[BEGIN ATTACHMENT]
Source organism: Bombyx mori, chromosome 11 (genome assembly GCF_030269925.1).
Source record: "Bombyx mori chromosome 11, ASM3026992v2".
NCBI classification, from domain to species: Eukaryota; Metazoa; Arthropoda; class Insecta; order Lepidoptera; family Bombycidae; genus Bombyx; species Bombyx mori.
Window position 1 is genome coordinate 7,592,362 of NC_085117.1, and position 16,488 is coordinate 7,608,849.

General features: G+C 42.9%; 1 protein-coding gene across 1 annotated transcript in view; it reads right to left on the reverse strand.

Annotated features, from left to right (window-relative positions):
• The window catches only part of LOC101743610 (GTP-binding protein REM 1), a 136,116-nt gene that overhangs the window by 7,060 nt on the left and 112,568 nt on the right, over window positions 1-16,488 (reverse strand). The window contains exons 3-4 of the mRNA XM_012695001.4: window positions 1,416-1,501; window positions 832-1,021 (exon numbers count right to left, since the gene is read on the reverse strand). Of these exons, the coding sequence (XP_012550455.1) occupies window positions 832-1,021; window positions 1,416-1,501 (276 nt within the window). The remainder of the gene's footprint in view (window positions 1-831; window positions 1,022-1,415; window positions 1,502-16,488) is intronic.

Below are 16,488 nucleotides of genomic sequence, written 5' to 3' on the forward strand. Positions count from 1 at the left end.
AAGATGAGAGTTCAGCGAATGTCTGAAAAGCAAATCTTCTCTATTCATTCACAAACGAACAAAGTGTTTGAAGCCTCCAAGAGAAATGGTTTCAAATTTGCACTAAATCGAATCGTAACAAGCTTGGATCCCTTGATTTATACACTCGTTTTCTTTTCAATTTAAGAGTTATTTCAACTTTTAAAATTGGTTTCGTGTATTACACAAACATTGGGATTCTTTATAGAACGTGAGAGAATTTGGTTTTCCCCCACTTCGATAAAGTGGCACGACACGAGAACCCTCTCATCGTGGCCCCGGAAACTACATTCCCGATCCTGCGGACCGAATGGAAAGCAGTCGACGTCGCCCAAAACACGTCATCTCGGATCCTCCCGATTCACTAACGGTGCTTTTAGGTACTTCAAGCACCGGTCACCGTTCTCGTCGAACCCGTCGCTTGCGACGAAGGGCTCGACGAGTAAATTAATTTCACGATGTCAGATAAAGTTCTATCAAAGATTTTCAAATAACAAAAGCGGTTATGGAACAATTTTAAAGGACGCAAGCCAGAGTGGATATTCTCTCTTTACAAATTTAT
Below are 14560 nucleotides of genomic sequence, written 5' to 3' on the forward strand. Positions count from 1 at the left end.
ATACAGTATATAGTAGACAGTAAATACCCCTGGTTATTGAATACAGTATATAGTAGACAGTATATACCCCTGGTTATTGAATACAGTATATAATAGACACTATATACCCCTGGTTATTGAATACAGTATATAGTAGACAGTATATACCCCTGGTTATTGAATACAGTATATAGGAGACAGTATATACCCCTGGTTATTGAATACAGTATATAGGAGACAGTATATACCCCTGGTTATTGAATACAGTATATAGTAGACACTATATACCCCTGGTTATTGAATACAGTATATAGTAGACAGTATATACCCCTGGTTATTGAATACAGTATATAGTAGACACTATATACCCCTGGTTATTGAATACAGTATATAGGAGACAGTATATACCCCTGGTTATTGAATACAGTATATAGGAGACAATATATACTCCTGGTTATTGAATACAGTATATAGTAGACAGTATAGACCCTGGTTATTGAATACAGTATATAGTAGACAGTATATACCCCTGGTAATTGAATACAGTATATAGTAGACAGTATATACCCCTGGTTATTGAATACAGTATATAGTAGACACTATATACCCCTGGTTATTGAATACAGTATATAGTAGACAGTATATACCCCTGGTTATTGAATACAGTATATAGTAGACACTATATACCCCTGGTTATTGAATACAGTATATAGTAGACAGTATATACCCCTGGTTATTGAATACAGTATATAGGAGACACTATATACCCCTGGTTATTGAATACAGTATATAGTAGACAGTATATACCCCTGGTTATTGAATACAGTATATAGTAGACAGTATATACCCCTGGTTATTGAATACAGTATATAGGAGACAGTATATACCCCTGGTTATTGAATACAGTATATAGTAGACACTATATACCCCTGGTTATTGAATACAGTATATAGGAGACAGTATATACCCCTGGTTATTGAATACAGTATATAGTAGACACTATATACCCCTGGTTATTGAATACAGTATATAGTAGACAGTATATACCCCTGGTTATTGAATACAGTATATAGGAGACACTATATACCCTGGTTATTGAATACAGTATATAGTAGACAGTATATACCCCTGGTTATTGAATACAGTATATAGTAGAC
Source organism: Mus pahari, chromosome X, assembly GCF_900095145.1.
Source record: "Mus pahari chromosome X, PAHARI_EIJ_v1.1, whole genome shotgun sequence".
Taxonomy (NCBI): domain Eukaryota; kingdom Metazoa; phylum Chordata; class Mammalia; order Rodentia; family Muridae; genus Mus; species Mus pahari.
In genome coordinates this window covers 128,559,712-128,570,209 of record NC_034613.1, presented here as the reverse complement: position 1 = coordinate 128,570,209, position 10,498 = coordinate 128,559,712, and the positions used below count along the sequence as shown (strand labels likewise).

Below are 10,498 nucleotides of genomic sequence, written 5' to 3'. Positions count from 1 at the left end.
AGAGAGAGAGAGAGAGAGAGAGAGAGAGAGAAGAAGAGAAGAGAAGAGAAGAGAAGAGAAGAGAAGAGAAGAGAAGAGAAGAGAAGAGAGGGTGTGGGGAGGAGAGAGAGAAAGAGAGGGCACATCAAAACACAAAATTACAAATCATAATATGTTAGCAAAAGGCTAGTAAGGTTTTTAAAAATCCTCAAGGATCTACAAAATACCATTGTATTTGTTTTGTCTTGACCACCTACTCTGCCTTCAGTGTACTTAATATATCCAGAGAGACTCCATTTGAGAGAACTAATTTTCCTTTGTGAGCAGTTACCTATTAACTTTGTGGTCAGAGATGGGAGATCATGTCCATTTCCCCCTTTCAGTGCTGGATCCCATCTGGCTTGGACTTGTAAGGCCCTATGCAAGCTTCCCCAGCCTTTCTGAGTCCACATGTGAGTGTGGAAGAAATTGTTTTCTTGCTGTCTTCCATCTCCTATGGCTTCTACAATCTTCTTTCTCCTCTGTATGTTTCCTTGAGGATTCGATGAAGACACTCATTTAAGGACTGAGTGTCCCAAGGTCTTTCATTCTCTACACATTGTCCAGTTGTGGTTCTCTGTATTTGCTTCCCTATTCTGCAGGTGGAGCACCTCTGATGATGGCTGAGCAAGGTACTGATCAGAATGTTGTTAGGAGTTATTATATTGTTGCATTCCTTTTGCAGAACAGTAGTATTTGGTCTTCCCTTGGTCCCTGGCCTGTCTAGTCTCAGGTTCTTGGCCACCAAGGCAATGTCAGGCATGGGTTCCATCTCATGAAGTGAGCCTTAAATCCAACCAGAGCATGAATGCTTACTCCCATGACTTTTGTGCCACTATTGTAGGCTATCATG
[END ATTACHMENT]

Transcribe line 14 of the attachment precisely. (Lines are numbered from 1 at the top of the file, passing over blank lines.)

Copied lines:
Taxonomy (NCBI): domain Eukaryota; kingdom Metazoa; phylum Chordata; class Mammalia; order Rodentia; family Muridae; genus Mus; species Mus pahari.